UX / UI / DESIGN STRATEGY
Archiving the memories and history of Puerto Ricans in Chicago.
Develop a platform in which users can learn about Chicago's Puerto Rican community and Humboldt Park neighborhood, which is undergoing gentrification and cultural displacement.
But also, demonstrate the important concepts learned in museum informatics by developing a working proof of concept that applies the use of computer technology in the cultural heritage domain.
UNIDOS is a mobile app concept that archives and displays the memories and history of Puerto Rican resistance.
LENGTH OF PROJECT
10 weeks (speculative project)
Lead UX designer (research, interaction design, & visual design)
Having read an article about the move to designate Paseo Boricua as a “special purpose” district in order to combat gentrification in early 2018 fresh in my mind, I immediately gravitated to something involving Humboldt Park. Initially pitched in my Museum Informatics course as an augmented reality concept, this project has taken different forms throughout the 12 weeks I worked on it. However, the thing that has stayed the same was the desire to showcase the stories of people and locations that a place in Chicago’s Puerto Rican memory.
Main Barriers to AR and VR Concept
People not physically being in the neighborhood or city
Displacement and gentrification are factors that have impacted residents to move out of the Humboldt Park community, but other things to consider are economic, personal, and professional reasons.
Did not want to do a neighborhood walking tour or "recreate the day" scenario
Could not find enough historical material for content
While we didn't have to interview potential users, we did need to think about who would be using this product. Fortunately, I was able to reach out to family members and informally interview them. These brief interview notes, plus my own thoughts, became my proto-personas.
The heart of this app is oral histories – stories associated with the Puerto Rican community in Chicago, such as a church that historically supported radical movements in the 1960s, a diner where many Puerto Ricans remember socializing after their shifts but is now torn down, or even the community center that raised funds for Hurricane Maria relief last year.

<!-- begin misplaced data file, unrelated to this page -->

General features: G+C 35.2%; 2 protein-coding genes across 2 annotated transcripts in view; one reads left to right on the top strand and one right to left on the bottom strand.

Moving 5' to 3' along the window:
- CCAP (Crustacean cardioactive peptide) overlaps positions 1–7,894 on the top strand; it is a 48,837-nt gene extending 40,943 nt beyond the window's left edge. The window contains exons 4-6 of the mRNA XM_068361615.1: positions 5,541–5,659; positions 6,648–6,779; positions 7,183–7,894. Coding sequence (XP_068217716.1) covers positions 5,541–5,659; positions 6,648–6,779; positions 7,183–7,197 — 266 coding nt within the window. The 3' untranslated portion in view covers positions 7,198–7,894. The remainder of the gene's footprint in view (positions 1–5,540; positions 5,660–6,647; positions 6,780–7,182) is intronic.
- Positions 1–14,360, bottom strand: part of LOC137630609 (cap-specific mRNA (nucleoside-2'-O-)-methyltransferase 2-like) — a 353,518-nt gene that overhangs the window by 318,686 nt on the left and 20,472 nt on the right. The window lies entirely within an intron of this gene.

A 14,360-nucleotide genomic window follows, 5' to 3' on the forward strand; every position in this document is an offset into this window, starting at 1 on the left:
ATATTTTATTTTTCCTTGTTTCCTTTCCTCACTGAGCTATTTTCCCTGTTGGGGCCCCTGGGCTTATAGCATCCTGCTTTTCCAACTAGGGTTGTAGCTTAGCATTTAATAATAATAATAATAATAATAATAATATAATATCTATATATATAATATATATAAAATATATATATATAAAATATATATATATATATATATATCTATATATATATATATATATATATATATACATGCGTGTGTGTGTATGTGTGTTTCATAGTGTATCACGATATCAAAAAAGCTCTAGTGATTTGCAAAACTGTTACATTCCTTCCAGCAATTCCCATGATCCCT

In addition to stories, UNIDOS taps into existing digital collections of partner universities and museums to create curated digital exhibits, or topics. Topics are meant to cover a large event or theme and can include photos, video, and audio.
At the end of each topic, the user is met with related content such as locations mentioned or another story from the interviewees. This is intended to entice the user to explore deeper into the app.
UNIDOS also has a mapping ability, providing information and recommendations on the closest point-of-interest based on your location. This guides you to locations that were mentioned in a topic or story, collected from user feedback, or physical objects linked with the themes of the Puerto Rican experience in the United States from archival collections.
While topics and stories are the heart of the app, the contribute feature is the soul. Chicago Puerto Ricans have been active in many of the defining issues of the broader Puerto Rican diaspora, but we are only 9% of the Puerto Rican population nationwide. UNIDOS connects stories of resilience and resistance for Puerto Ricans happening today in Chicago and other communities, too.
Contribute allows the user to link through their social media account and record their own first-hand account of an event or location. When prompted, they are able to capture either audio or video and include specific metadata. After inputting information, the contribution is added to the user’s account and the larger map.
UNIDOS presents an opportunity to encapsulate stories, places, and events by those that lived them and share them with other generations of Puerto Ricans and allies – past, present, and future.
For a clickable prototype, visit: https://xd.adobe.com/view/eaed8eae-db27-45f8-50ca-7f3b54be0d6e-9cdc/?fullscreen.
lessons learned & future work
Being a Chicago-native and first-generation Puerto Rican, this project has a special place in my heart. In trying to make this proof-of-concept work, I reached out to professionals working at the University of Illinois, archives, and community informatics. In many of our conversations, a major pinch was the archival material that would be featured as our digital collections. Many of the photographs, posters, and other materials associated with the social justice events featured have not been digitized with a good quantity of them living in smaller institutions. Without resources, these materials cannot live within this app (or anything else).
If given another opportunity, I would like to consider a desktop version of this project.